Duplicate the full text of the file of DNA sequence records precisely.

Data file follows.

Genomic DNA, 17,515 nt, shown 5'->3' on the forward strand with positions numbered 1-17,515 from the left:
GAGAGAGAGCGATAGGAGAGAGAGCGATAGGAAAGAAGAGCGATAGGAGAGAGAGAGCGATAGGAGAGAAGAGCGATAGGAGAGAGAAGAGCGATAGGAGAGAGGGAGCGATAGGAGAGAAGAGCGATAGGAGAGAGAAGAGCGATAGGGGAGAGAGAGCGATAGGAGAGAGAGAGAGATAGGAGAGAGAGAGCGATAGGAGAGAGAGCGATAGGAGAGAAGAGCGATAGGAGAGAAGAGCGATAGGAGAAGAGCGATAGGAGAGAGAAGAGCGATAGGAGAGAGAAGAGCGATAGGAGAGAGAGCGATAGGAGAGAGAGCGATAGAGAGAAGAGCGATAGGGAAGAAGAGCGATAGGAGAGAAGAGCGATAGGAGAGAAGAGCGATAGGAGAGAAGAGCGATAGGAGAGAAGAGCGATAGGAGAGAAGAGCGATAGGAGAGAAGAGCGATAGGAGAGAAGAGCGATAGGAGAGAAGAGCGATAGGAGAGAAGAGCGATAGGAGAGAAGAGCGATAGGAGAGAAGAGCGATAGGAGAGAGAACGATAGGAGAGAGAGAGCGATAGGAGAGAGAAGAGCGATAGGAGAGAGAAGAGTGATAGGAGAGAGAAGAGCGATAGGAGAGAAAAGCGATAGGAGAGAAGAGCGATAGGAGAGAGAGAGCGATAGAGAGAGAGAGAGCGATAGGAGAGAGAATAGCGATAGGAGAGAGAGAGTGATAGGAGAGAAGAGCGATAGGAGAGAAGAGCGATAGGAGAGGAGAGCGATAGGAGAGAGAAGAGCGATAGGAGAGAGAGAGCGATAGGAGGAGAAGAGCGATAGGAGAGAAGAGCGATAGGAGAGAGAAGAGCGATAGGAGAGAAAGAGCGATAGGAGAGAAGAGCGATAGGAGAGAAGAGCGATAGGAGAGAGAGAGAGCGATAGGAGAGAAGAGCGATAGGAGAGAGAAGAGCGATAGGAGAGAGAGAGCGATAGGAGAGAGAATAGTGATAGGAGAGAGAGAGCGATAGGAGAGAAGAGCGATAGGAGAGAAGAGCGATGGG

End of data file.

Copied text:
Genomic DNA, 17,515 nt, shown 5'->3' on the forward strand with positions numbered 1-17,515 from the left:
GAGAGAGAGCGATAGGAGAGAGAGCGATAGGAAAGAAGAGCGATAGGAGAGAGAGAGCGATAGGAGAGAAGAGCGATAGGAGAGAGAAGAGCGATAGGAGAGAGGGAGCGATAGGAGAGAAGAGCGATAGGAGAGAGAAGAGCGATAGGGGAGAGAGAGCGATAGGAGAGAGAGAGAGATAGGAGAGAGAGAGCGATAGGAGAGAGAGCGATAGGAGAGAAGAGCGATAGGAGAGAAGAGCGATAGGAGAAGAGCGATAGGAGAGAGAAGAGCGATAGGAGAGAGAAGAGCGATAGGAGAGAGAGCGATAGGAGAGAGAGCGATAGAGAGAAGAGCGATAGGGAAGAAGAGCGATAGGAGAGAAGAGCGATAGGAGAGAAGAGCGATAGGAGAGAAGAGCGATAGGAGAGAAGAGCGATAGGAGAGAAGAGCGATAGGAGAGAAGAGCGATAGGAGAGAAGAGCGATAGGAGAGAAGAGCGATAGGAGAGAAGAGCGATAGGAGAGAAGAGCGATAGGAGAGAAGAGCGATAGGAGAGAGAACGATAGGAGAGAGAGAGCGATAGGAGAGAGAAGAGCGATAGGAGAGAGAAGAGTGATAGGAGAGAGAAGAGCGATAGGAGAGAAAAGCGATAGGAGAGAAGAGCGATAGGAGAGAGAGAGCGATAGAGAGAGAGAGAGCGATAGGAGAGAGAATAGCGATAGGAGAGAGAGAGTGATAGGAGAGAAGAGCGATAGGAGAGAAGAGCGATAGGAGAGGAGAGCGATAGGAGAGAGAAGAGCGATAGGAGAGAGAGAGCGATAGGAGGAGAAGAGCGATAGGAGAGAAGAGCGATAGGAGAGAGAAGAGCGATAGGAGAGAAAGAGCGATAGGAGAGAAGAGCGATAGGAGAGAAGAGCGATAGGAGAGAGAGAGAGCGATAGGAGAGAAGAGCGATAGGAGAGAGAAGAGCGATAGGAGAGAGAGAGCGATAGGAGAGAGAATAGTGATAGGAGAGAGAGAGCGATAGGAGAGAAGAGCGATAGGAGAGAAGAGCGATGGG